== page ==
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2018 - 2019

ink-jet print, Variable size


戦前の日本の国策に、精神疾患患者を自宅近くに監置して生活させることを意味する"私宅監置"制度というものがある。その実態を記録した『精神病者私宅監置ノ実況及ビ統計的観察(呉秀三 1918年)』の中で、いくつかの写真が目に留まる。写真には患者のほかに、医療関係者や患者の家族と思われる人々が写っているが、彼らの顔だけがなぜか塗りつぶされていたり、不自然にフレームアウトしていたりして、個人の特定が出来ない。




In prewar Japan, there was a national policy called "private confinement," meaning that mentally ill patients were confined to a place close to their homes to live. In the book "Actual Conditions and Statistical Observations of Private Confinement of the Mentally Ill (Shuzo Kure, 1918)," which documented this system, several photographs caught my attention. In addition to the patients, the photographs show people who appear to be medical personnel or family members of the patients, but for some reason their faces are painted over or unnaturally framed out, making it impossible to identify them.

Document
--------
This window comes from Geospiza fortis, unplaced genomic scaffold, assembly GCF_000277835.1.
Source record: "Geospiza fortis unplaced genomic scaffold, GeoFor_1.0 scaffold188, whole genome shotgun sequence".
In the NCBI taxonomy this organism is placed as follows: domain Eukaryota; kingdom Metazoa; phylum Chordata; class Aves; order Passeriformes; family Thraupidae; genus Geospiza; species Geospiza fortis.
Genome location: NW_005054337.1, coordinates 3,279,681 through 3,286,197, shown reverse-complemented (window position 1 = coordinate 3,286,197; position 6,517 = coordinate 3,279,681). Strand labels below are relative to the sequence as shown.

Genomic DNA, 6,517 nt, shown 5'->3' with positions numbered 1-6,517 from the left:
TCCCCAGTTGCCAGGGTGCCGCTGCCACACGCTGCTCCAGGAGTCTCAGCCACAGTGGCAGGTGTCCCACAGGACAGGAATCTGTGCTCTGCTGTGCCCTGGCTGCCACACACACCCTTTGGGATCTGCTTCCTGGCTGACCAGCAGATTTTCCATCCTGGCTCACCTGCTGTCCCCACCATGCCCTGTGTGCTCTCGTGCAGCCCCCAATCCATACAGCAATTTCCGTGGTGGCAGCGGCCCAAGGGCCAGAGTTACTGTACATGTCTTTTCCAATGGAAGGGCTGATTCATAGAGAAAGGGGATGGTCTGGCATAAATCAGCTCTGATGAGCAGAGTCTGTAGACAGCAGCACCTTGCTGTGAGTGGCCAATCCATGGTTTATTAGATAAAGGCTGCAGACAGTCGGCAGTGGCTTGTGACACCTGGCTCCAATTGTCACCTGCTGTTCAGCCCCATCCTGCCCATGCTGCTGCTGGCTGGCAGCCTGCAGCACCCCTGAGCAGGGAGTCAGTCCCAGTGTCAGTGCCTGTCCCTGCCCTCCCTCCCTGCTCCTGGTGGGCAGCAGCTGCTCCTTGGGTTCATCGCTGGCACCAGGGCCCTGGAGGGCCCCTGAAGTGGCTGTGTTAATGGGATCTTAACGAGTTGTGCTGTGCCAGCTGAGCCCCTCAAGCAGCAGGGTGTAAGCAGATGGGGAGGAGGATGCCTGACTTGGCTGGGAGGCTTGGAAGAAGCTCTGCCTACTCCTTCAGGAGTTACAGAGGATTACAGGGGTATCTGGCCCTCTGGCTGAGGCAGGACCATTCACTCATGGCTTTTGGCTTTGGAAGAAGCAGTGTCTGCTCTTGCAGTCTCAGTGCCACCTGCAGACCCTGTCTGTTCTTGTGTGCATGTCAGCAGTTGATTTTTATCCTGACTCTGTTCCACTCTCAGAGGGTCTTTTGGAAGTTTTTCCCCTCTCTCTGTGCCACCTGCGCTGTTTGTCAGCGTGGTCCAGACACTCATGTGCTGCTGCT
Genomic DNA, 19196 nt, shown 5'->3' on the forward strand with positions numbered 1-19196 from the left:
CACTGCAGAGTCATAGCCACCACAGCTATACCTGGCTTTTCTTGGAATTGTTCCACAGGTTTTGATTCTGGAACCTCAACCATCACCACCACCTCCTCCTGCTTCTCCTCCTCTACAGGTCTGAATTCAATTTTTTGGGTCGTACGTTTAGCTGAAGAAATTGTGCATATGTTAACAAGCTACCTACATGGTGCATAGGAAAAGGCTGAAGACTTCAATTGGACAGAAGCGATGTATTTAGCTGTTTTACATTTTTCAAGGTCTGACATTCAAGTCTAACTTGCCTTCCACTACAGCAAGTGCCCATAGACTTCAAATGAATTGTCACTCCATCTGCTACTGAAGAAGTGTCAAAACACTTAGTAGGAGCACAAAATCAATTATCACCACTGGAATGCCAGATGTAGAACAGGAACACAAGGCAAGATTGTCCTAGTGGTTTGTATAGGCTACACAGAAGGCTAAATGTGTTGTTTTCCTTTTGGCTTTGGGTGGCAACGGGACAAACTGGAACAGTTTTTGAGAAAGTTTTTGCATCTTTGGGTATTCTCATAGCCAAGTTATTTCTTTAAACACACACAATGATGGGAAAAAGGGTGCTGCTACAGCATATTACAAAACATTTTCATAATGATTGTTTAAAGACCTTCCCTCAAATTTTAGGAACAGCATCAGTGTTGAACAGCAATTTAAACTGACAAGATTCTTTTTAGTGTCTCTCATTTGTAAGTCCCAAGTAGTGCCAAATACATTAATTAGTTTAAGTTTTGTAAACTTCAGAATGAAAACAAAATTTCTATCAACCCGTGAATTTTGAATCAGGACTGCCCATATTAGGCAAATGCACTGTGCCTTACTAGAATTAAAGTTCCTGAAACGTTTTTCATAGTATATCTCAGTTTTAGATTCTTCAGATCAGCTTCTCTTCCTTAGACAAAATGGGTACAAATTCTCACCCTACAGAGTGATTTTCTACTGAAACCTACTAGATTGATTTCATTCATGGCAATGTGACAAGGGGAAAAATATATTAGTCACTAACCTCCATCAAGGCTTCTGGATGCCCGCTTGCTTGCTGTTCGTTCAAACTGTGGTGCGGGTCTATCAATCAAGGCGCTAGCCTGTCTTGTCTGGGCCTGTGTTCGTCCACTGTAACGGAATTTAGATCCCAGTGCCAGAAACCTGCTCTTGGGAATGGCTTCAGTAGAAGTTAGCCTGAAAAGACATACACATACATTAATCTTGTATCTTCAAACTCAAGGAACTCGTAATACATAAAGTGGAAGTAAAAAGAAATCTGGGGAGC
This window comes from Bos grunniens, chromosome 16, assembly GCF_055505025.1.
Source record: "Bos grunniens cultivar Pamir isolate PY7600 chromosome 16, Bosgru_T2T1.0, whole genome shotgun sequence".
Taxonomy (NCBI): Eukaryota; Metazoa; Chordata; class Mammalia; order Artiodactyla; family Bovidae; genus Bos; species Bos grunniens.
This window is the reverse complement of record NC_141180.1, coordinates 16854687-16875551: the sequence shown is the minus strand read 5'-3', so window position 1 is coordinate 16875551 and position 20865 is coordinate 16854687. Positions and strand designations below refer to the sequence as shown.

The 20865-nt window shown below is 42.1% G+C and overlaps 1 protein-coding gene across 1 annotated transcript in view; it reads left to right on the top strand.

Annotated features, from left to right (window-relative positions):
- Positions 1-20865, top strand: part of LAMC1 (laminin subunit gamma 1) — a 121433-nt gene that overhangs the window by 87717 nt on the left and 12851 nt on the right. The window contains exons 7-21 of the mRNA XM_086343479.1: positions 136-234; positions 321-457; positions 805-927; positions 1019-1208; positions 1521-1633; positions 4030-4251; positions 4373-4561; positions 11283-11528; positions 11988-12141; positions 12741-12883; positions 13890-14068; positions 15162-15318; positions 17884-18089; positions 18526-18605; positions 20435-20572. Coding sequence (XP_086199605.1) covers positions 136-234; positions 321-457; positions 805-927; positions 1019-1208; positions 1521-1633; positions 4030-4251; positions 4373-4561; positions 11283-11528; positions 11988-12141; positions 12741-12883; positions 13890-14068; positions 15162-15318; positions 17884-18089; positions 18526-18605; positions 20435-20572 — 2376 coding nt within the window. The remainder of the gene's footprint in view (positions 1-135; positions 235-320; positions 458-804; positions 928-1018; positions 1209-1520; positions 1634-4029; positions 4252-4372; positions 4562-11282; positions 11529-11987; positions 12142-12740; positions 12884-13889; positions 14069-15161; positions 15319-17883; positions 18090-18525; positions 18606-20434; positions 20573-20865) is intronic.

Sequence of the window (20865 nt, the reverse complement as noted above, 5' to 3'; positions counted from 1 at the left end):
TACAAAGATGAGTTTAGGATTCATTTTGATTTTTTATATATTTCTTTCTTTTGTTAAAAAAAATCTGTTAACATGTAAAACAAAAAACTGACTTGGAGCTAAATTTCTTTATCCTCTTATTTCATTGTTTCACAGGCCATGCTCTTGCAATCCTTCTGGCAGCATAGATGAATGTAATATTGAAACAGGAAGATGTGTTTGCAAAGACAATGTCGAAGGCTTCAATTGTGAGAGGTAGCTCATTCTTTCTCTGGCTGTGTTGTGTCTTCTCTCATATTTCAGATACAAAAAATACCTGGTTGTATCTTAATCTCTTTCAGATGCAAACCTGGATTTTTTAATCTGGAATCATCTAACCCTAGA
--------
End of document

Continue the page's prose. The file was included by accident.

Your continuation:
I am not sure if this was intentional or accidental, but I felt I saw something I was not supposed to see. It seems to symbolically reflect the guilt and guilt of the people and society at that time who confined the patients.

In this work, several photographs are projected on a projector, and the artist appears in the photographs as if he were imitating a "nameless" person of whom we do not know who he is. The imitation of a flesh-and-blood body in the projection makes us feel as if we are once again complicit in the acts related to the "private confinement".

We are not bystanders, but rather we may be complicit. We are unconsciously treating many issues as invisible.







22 Feb - 10 Mar, 2019

Kitasenjyu BUoY 2F gallery | Tokyo, JPN

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